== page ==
Court to Busta Rhymes: No 'celebrity exception' to public FLSA settlements
- Refusing to create a "celebrity exception" to Fair Labor Standards Act's (FLSA) settlement rules, a federal district court said that Busta Rhymes could not keep an agreement with his former chauffeur out of the public eye (David Jones v. Trevor Tahiem Smith, Jr. aka Busta Rhymes aka Trevor George Smith, Jr. and Starbus LLC, No. 16-cv-2194 (E.D.N.Y., May 14, 2018)).
- David Jones alleged that the rapper failed to pay him required overtime pay, among other things. After a year of negotiations, the parties submitted a proposed settlement agreement with Busta Rhymes' lawyer arguing that the settlement should not be made public, in part, because of his client's celebrity status.
- Unlike many other settlement agreements, FLSA settlements require judicial approval, resulting in court documents available to the public. The law includes no celebrity or notoriety exception and creating one would disregard the intent of the law, the court said; “[S]hielding this settlement from public disclosure would convey the impression to the public that celebrities’ notoriety places them above the normal application of the law."
Employers would love to keep employment disputes out of the public eye for myriad reasons, not the least of which is the value of their brands.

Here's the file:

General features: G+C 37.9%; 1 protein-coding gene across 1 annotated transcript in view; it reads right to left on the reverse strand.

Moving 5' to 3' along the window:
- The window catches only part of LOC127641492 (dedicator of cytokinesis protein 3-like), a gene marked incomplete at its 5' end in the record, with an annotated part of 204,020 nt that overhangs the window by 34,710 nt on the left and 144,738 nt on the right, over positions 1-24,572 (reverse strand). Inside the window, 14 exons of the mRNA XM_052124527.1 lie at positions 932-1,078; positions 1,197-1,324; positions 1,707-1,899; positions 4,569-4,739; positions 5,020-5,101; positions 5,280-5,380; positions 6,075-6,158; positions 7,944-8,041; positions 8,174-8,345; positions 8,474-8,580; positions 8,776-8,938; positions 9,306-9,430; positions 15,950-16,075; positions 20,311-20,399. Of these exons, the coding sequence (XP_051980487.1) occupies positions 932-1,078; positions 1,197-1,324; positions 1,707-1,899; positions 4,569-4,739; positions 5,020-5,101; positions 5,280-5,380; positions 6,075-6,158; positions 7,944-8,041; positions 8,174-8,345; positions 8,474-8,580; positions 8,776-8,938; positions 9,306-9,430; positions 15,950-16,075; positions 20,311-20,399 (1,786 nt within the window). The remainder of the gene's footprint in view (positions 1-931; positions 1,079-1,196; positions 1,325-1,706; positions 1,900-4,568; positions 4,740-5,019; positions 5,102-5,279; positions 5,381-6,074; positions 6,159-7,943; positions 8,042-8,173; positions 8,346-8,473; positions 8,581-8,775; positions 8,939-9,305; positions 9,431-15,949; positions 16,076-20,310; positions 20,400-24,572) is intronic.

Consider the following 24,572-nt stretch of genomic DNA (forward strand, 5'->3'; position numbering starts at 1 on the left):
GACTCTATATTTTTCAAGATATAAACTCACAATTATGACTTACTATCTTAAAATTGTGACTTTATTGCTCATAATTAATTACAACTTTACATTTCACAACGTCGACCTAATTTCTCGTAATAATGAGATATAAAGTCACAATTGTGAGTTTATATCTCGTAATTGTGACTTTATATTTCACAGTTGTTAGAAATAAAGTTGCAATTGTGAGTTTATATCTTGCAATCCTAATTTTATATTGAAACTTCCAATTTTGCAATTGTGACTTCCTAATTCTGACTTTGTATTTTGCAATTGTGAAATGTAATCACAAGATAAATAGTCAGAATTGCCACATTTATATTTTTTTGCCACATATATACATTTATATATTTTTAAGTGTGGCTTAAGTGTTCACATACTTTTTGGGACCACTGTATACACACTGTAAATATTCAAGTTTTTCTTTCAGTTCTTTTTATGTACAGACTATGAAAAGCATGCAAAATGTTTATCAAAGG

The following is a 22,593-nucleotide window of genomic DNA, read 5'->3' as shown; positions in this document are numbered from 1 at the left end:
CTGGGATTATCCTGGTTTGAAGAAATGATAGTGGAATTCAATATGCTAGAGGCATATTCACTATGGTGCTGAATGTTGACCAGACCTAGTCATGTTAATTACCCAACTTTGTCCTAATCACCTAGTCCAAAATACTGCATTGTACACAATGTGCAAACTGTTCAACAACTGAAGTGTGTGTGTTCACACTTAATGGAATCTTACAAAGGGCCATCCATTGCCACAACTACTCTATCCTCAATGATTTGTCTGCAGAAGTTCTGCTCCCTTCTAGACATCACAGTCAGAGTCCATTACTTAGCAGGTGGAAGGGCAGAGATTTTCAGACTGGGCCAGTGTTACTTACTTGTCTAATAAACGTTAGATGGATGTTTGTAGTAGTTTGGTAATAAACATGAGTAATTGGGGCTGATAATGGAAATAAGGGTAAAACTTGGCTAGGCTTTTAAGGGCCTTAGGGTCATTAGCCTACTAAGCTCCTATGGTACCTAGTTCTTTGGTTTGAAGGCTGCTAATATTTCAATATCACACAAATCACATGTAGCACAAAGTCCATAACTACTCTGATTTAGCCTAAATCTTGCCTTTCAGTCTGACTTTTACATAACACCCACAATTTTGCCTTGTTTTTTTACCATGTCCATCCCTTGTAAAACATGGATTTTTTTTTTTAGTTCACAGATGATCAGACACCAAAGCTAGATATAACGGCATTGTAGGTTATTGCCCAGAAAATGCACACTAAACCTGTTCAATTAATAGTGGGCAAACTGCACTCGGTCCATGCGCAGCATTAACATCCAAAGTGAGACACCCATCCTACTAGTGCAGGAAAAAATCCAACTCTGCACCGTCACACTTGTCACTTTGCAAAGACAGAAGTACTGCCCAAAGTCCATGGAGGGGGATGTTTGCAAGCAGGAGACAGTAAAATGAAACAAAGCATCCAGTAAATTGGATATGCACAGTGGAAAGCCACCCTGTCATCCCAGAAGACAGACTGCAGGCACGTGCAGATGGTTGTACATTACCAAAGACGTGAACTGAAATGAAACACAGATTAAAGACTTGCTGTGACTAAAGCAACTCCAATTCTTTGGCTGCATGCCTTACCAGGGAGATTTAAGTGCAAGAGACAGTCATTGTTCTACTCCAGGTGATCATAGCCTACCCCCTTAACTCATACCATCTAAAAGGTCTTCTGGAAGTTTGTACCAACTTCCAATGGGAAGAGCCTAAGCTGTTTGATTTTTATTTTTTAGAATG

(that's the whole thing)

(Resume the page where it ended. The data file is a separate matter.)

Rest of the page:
Recent research suggests that employer brand — both that created by the company and that created by online reviews — can have a significant impact on a company's ability to attract talent. With savvy candidates looking at online reviews of businesses before they apply, employers are increasingly looking for ways to own their online brand.
Efforts must start with a strong internal brand and culture. Employers can then encourage workers to share their experiences, proactively manage social channels and promptly address any questions and concerns. Doing so can help employers avoid the recruiting barriers that arise when your brand has been tarnished.
If that happens, however, transparency is key, Greg Moran, president and CEO of OutMatch previously told HR Dive. Respond promptly and appropriately to negative reviews. Be open and honest if a job candidate brings up a negative post. If questions are raised, address them directly, Moran said.
- U.S. District Court for the Eastern District of New York David Jones v. Trevor Tahiem Smith, Jr. aka Busta Rhymes aka Trevor George Smith, Jr. and Starbus LLC
- HR Dive Damage control: Recruiting talent when your brand has been tarnished